The Google effect is already changing the delicate balance in Silicon Valley between venture capitalists and startup companies. Instead of nurturing the most promising startups with an eye toward taking the fledgling businesses public, a growing number of VCs now scour the landscape for anyone with a technology or service that might fill a gap in Google’s portfolio. Google itself and not the larger market has become the exit strategy as VCs plan for the day they can take their money out of their startups. Business founders have felt the tug as well. “You’re hearing about a lot of entrepreneurs pitching VCs with their end goal to be acquired by Google,” says Daniel Primack, editor of PE Week Wire, a dealmaking digest popular in VC circles. “It’s a complete 180 [degree turn] from the IPO craze of five years ago; now Google is looked at like NASDAQ was then.” Other entrepreneurs, meanwhile, are skipping the VC stage altogether, hoping to sell directly to Google.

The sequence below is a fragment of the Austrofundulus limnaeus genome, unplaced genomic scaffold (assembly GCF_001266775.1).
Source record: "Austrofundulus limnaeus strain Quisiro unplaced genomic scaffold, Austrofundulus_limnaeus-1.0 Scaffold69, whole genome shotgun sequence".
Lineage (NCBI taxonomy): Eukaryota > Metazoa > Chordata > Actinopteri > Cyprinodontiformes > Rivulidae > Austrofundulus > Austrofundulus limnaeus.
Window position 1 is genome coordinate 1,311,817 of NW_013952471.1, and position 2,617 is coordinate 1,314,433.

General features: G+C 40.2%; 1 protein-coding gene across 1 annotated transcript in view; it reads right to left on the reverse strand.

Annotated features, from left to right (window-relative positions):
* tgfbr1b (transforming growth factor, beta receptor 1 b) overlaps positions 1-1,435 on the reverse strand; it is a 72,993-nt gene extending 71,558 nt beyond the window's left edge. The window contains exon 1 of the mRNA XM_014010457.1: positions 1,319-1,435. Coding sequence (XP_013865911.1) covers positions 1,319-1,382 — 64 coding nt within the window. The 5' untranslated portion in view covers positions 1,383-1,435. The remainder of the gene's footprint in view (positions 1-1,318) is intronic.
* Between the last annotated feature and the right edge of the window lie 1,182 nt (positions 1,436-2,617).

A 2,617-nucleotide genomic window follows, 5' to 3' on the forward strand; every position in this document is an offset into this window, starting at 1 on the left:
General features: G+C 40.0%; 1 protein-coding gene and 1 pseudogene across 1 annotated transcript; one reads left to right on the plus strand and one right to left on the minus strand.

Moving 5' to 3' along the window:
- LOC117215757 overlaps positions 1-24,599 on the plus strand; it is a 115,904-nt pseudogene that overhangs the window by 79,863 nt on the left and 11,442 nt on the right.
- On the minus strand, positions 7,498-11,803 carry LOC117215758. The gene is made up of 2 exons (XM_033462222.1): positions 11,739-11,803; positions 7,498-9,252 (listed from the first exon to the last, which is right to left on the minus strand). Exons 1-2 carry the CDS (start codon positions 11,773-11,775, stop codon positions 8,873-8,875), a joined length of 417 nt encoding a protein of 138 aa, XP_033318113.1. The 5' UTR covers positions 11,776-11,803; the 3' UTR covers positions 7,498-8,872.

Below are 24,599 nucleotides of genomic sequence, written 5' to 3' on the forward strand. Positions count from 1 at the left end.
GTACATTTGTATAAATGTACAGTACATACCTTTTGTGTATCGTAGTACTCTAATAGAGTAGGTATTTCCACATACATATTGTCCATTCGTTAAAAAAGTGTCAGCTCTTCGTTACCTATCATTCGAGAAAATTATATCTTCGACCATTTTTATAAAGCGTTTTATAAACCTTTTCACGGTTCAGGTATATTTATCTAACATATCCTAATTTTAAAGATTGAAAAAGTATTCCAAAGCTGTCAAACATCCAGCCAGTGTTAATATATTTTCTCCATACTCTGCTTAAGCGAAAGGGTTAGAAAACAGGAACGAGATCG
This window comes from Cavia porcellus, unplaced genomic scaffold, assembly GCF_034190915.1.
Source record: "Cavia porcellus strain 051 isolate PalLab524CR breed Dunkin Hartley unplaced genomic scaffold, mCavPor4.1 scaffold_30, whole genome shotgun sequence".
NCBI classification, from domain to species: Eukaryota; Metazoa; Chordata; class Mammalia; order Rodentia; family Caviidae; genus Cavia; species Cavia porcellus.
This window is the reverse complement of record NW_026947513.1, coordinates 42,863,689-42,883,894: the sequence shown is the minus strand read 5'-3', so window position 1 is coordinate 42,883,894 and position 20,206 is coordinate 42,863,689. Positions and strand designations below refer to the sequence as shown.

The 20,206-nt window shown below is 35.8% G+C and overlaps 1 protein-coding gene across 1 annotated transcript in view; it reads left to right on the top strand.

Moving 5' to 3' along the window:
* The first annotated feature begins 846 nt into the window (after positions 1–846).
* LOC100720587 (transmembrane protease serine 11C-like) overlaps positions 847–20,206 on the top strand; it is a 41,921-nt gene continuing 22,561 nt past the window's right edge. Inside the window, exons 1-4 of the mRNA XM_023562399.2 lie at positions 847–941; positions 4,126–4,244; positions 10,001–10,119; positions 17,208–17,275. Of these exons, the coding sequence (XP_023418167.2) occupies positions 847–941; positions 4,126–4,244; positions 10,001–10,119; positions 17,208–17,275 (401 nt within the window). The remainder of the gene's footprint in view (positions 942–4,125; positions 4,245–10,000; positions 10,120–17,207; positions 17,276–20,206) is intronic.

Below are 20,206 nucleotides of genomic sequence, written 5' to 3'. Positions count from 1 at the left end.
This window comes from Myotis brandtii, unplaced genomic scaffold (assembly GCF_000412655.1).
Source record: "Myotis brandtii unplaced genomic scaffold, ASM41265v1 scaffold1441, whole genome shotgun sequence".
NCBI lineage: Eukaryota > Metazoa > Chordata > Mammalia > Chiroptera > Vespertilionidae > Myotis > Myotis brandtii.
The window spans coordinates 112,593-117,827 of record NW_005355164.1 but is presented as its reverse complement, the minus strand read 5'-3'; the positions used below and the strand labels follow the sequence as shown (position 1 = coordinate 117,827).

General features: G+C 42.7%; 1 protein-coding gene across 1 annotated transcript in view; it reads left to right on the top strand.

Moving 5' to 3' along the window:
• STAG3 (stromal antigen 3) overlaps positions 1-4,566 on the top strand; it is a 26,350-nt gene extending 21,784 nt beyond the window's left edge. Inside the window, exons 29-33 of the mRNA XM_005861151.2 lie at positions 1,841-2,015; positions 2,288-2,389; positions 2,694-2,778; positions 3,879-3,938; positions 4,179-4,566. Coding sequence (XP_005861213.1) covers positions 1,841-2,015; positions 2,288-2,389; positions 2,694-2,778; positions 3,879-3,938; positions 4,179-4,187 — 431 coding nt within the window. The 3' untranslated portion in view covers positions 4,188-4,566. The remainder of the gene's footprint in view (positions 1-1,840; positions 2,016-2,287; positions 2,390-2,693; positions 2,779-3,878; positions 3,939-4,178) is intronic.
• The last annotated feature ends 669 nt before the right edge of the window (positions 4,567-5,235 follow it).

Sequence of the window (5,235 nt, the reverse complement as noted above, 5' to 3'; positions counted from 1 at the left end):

On Wall Street, the Google effect, while less profound, is still clearly in force. All manner of investment banks, from giants such as Morgan Stanley (MWD ) and Credit Suisse First Boston (CSB ) to mid-size players such as Allen & Co., have dispatched bankers to Google’s Mountain View (Calif.) headquarters, the better to court the Google gatekeepers as they attempt to sell a raft of mergers and acquisitions, financings, and strategic advice. Meanwhile, smaller boutique firms are trying to ride Google’s considerable coattails, signing up the scores of increasingly valuable Web upstarts cropping up around Google.
There’s one snag in this planetary realignment: Google has shown little interest so far in doing big deals with anyone.
Much more by following the link, but this kind of thing is bound to happen. Risking another analogy, lots of ready cash of either the real or market cap variety exerts a very powerful magnetic attraction. Equally understandable is the defensive reaction by the holders of the pot-o-gold to all the blandishments of those folks who want to sell them a company, although Google is particularly difficult according to the article.